Yes, today I am going to talk about the hottest current event. The great fracking debate. This controversial mining technique has been linked to pollution, groundwater contamination, radioactive pollution, and earthquakes.
Only yesterday New Zealand’s Energy and Resources Minister, Phil Heatley declared he had “no concerns” about the use of fracking in New Zealand, despite the process currently being investigated by the Commissioner for the Environment.
Heatley told TV ONE’s Q+A program that expanding oil and gas exploration (using fracking) could pay for schools hospitals, and extended paid parental leave in NZ. Click here for the full interview transcript.
However, not all of our parliamentarians are as keen on fracking as Heatley. The Energy spokesman for the Green Party, Gareth Hughes yesterday said: “Given there are so many concerns, given there are so many unanswered questions, we think the most responsible thing the Government could do is put a moratorium in place until investigations can assure Kiwis it’s safe.”
Furthermore, last week Christchurch City Council, became the latest council in NZ to declare their area a ‘Fracking Free Zone’. The Clean Country Coalition lists other NZ Local Authorities positions/decisions on their webpage.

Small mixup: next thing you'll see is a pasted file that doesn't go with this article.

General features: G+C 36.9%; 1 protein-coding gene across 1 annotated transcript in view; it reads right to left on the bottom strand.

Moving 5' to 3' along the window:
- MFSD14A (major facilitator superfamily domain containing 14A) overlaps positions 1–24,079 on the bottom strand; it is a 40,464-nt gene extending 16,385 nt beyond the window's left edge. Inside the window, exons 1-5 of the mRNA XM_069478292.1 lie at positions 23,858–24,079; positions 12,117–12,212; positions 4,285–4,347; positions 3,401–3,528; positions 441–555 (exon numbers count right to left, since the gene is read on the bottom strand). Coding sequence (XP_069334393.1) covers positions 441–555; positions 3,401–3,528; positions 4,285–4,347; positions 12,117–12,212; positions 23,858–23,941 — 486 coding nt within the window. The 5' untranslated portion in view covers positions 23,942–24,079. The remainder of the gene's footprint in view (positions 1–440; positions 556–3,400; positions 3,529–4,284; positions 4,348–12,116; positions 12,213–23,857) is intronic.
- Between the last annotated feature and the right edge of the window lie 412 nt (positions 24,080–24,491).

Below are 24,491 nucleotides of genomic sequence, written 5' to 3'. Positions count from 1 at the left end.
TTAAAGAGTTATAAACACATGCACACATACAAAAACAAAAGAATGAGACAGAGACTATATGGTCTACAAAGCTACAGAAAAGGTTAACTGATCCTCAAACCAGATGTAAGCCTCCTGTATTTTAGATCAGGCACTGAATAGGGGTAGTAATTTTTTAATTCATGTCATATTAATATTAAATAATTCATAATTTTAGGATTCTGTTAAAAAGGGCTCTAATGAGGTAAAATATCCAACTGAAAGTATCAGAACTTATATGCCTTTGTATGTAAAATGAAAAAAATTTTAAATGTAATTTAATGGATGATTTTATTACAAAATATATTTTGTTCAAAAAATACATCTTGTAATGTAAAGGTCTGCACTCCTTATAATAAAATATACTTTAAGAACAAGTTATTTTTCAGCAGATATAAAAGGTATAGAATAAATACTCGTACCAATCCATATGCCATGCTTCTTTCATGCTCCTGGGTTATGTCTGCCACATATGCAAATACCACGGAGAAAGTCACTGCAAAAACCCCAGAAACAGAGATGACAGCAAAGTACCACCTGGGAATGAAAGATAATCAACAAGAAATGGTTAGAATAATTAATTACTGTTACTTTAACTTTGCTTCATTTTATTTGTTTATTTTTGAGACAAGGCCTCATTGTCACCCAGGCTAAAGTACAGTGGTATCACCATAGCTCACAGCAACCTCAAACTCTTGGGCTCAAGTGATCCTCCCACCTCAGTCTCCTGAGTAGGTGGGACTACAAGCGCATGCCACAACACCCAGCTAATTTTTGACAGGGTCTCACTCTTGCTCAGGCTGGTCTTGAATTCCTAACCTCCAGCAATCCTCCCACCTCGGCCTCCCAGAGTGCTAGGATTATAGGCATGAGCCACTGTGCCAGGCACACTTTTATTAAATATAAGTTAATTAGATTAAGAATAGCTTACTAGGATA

I’m going to put aside the obvious environmental debate about oil and gas drilling in the seas around New Zealand, and explore the controversial issue of fracking.
So what is it anyhow?
Fracking, aka Hydraulic Fracturing is done to increase the rate of extraction in natural oil and gas reservoirs, by creating conductive fissures through the rock for oil and gas to flow. This is done by pumping fluids (most often water and chemical additives) into deep geological formations, hundreds of meters below ground.
The pressure of the fluids exceeds the strength of the rocks, and creates or enlarges large cracks throughout the formation. A proppant agent, such as sand or ceramic is then pumped onto the cracks to keep them from closing when pressure is released.
How does this affect our water?
Fracking fluid typically contains water, proppants, and chemical additives. If not removed properly, the deep ground pressure forces the fracking fluids to rise to the surface along with any contaminants that it contains. In some cases they may end up in a groundwater aquifer.
Its not very nice to think of any of these things coming out of our taps.
However, my next blog will present a case study of a community in the USA who did find harmful contaminants in their water due to poor fracking techniques at a nearby oil field.
Until then, here’s a little light relief for you all.